US 3632537 A
Description (OCR text may contain errors)
United States Patent Offlce 3,632,537 Patented Jan. 4, 1972 3,632,537 PHENOLIC RESIN COMPOSITIONS AND PROCESS Teo Paleologo, Silvio Vargiu, and Silvestro Pezzoli, Milan, italy, assignors to Societa Italiana Resin S.p.A., Milan,
ta y No Drawing. Filed Apr. 22, 1968, Ser. No. 723,309 Claims priority, application Italy, Apr. 29, 1967, 15,534/ 67 Int. Cl. C08g 51/72 US. Cl. 260-19 3 Claims ABSTRACT OF THE DISCLOSURE A process for preparing a phenol/aldehyde mouldingsand resin is provided in which the aldehyde, preferably formaldehyde, and the phenol, preferably phenol itself, are condensed in the presence of an acid catalyst having a dissociation constant exceeding about 1.7 10- until a resin having a phenol/ aldehyde molar ratio of 1 to 0.9 to 1 to 0.4 and a melting point up to 80 C. is produced.
The invention relates to phenol resins, compositions of phenol resins which are particularly suitable as binders for molding sands, and the process for making same.
More particularly, the invention relates to phenol resins; to phenol resin compositions which are of low viscosity in a molten state and capable of quick hardening; to the process for making same; and to the products obtained by employing such resins for pre-coating molding sand without the use of solvents, at elevated temperatures.
Two processes are known in the art for pre-coating molding sand, which essentially differ in that the resin is used as such, or dissolved in a suitable solvent.
In the latter case the phenol resin of novolak type is dissolved and added to the molding sand in a quantity of 3-5% calculated on a dry basis. Hexamethylentetramine is then added and suitably stirred. The solvent is removed by a stream of air or other gas at a temperature ranging from room temperature up to about 100 C.
According to a modification of the process the molding sand is mixed with the resin in powder form and with hexamethylentetramine and the resin is subsequently dis solved by adding solvent which is finally evaporated as in the above described process.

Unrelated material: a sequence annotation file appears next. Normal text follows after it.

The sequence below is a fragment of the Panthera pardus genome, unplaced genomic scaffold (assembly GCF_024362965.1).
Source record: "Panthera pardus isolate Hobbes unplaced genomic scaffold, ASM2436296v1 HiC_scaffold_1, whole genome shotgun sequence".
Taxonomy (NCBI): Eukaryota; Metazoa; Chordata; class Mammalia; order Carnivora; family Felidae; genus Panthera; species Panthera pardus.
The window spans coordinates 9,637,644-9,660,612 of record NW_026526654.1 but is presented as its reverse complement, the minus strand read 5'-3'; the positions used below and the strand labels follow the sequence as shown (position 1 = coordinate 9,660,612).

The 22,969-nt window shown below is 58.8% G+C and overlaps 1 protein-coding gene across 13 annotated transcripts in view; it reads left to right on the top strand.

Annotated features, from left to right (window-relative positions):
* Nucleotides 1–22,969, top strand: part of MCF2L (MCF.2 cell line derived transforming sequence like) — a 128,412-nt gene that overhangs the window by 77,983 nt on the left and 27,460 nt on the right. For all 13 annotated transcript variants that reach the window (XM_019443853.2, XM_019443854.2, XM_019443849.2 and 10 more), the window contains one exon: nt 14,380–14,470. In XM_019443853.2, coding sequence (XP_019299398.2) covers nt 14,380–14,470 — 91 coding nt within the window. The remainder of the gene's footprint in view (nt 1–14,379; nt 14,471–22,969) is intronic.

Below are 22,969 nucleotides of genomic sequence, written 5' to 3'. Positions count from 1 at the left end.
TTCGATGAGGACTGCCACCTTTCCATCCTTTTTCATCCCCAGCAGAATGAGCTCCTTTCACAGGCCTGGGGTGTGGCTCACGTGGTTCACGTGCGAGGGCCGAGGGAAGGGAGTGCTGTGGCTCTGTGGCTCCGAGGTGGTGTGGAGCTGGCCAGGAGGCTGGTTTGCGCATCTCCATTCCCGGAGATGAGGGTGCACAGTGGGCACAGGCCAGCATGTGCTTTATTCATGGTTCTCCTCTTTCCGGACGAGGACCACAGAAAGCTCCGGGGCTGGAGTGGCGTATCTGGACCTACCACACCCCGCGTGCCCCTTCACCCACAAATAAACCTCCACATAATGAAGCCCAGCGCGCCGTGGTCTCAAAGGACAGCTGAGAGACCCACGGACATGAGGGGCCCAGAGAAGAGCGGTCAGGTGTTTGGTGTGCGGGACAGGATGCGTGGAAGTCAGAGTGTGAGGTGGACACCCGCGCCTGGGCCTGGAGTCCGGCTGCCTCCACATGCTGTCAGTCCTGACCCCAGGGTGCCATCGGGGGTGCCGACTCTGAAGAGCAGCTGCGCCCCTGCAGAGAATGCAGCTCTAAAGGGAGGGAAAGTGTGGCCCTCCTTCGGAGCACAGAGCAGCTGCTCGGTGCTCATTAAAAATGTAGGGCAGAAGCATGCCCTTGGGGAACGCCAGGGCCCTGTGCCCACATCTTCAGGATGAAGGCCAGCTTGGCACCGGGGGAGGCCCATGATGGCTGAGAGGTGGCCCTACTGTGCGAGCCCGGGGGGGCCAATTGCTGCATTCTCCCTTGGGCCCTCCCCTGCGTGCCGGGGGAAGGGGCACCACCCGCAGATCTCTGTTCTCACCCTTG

However, this procedure suffers from drawbacks due to the use of volatile solvents; moreover, the process is expensive both because the pro-coating cycle on the sand is rather lengthy, generally to minutes, and because of the loss of solvent which is not normally recovered.
It is further known in the art to pre-coat the molding sand without the use of solvent by means of a heat-setting resin or, better, a mixture of phenol resin and hexamethylentetramine.
According to this process the solid phenol resin added in granulated form to the molding sand is melted on the sand at a temperature exceeding 100 C.
In actual practice the operation is carried out as follows: the heated sand is charged to a suitable mixer, the resin being added in a proportion of 2 to 5% wt./wt. of the sand. Hexamethylentetramine, usually in an aqueous solution, is then added, the whole being further stirred. By reason of the high temperature of the sand the resin melts and coats every granule of sand with a thin film.
A phenol resin suitable for pre-coating molding sand by this dry process should first of all be of low viscosity when in a molten condition as a readily flowable resin will lead to a quick and uniform coating of the sand particles.
The quickness of pre-coating saves time, the uniformity of the coating being of great importance as it reduces the quantity of resin employed and yields a sand the particles of which are homogeneously covered by resin.
A further important property of such resins resides in quickness of hardening to avoid peeling on molding.
Moreover, in order to operate economically the process, the least possible quantity of resin should be employed, considering that in the process of making foundry moldings the resin is the most expensive ingredient.
Further, the quantity of resin employed should not adversely afiect the properties of the finished product, which should be of an adequate strength for the purpose.
Finally, the sand paritcles coated with resin should be readily flowable and be suitable for storage during prolonged periods of time without any deterioration.
All these requirements, which are very difficult to meet simultaneously, should additionally be met by a process for synthesising the resin as simply and inexpensively as possible.
It is an object of the invention to provide phenol resin compositions which are of low viscosity when in a molten condition, which are quick hardening, and which are suitable for pre-coating sand without the use of solvents.